Several of our sister circuits already have rejected constitutional challenges to 28 U.S.C. § 1915(g). See Wilson v. Yaklich, 148 F.3d 596 (6th Cir.1998) (rejecting equal protection, right of access, substantive due process, bill of attainder, and ex post facto challenges); Rivera v. Allin, 144 F.3d 719 (11th Cir.1998) (rejecting right of access, separation of powers, due process, and equal protection challenges), cert. dism'd 1998 WL 480078 (S.Ct. Sep. 17, 1998) (No. 98-5572); Carson v. Johnson, 112 F.3d 818 (5th Cir.) (rejecting right of access, due process and equal protection challenges), cert. denied, --- U.S. ----, 117 S.Ct. 1711, 137 L.Ed.2d 835(1997). We now join those courts, and reject Mr. White's constitutional challenges to § 1915(g).
The right of access to which Mr. White refers flows from the First Amendment, which provides that "Congress shall make no law ... abridging ... the right of the people ... to petition the Government for a redress of grievances." U.S. Const. amend. I. However, the Supreme Court has never held the Due Process Clause of the Fourteenth Amendment requires that all individuals be guaranteed a right of access to the courts in all circumstances. United States v. Kras, 409 U.S. 434, 450, 93 S.Ct. 631, 34 L.Ed.2d 626 (1973). The Supreme Court has "stopped short of an unlimited rule that an indigent at all times and in all cases has the right to relief without the payment of fees." Id. Accordingly, "Congress is no more compelled to guarantee free access to federal courts than it is to provide unlimited access to them." Roller v. Gunn, 107 F.3d 227, 231 (4th Cir.), cert. denied, --- U.S. ----, 118 S.Ct. 192, 139 L.Ed.2d 130 (1997).8 By its terms, § 1915(g) "does not prevent a prisoner with three strikes from filing civil actions; it merely prohibits him from enjoying [in forma pauperis ] status." Carson, 112 F.3d at 821. As the Eleventh Circuit observed, "proceeding [in forma pauperis ] in a civil case is a privilege, not a right--fundamental or otherwise." Rivera, 144 F.3d at 724.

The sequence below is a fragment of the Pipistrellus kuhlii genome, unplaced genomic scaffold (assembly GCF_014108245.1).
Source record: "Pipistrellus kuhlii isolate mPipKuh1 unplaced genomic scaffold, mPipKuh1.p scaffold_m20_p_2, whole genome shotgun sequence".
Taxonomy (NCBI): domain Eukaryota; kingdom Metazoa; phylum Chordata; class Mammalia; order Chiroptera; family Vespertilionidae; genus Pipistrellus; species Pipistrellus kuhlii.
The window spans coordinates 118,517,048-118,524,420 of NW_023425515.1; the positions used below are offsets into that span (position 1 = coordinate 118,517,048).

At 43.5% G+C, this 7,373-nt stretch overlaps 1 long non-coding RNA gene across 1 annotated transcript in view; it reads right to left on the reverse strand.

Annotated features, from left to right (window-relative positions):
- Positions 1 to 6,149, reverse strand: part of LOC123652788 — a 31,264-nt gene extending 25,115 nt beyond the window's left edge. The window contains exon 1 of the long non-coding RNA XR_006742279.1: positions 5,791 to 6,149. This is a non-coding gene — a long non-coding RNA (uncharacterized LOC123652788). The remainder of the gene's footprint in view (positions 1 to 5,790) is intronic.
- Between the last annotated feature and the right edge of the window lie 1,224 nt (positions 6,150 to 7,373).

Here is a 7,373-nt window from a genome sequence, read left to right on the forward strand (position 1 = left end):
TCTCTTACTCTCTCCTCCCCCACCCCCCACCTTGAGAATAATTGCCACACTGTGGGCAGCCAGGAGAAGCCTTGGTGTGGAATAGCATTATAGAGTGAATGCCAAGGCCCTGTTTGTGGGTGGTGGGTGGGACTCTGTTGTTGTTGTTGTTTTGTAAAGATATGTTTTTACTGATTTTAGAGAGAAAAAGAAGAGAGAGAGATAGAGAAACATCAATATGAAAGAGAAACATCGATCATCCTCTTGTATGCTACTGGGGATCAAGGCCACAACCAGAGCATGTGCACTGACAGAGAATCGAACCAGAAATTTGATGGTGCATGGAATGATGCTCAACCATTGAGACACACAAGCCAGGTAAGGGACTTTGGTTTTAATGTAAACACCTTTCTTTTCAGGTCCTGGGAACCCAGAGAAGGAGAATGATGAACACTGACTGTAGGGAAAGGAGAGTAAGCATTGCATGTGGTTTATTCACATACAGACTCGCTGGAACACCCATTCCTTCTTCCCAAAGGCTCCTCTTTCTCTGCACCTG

Mr. White concedes that "access to the courts is not an unlimited fundamental right." However, Mr. White contends that because his underlying case "asserts a civil rights claim that he has been subjected to cruel and unusual punishment in violation of the Eighth Amendment," his right of access is "fundamental" under Bounds v. Smith, 430 U.S. 817, 97 S.Ct. 1491, 52 L.Ed.2d 72 (1977) and its progeny.9 See also M.L.B. v. S.L.J., 519 U.S. 102, ----, 117 S.Ct. 555, 562-64, 136 L.Ed.2d 473 (1996) (indicating fee waivers are required in "a narrow category of civil cases" where the litigant has a "fundamental interest" at stake).
While most of "the access-to-courts cases in the Bounds line involved attempts by inmates to pursue direct appeals," Lewis v. Casey, 518 U.S. 343, 354, 116 S.Ct. 2174, 135 L.Ed.2d 606 (1996) (citing multiple cases), the Supreme Court did expand the reach of Bounds to civil rights claims arising under 42 U.S.C. § 1983 that seek to vindicate "basic constitutional rights." Id., 518 U.S. at 354, 116 S.Ct. 2174 (citing Wolff v. McDonnell, 418 U.S. 539, 94 S.Ct. 2963, 41 L.Ed.2d 935 (1974)). In Lewis, however, the Supreme Court made it plain that a Bounds violation requires more than the bald assertion of a violation of a basic constitutional right under 42 U.S.C. § 1983; "an inmate alleging a violation of Bounds must show actual injury." Id. at 348-49, 351-52, 116 S.Ct. 2174.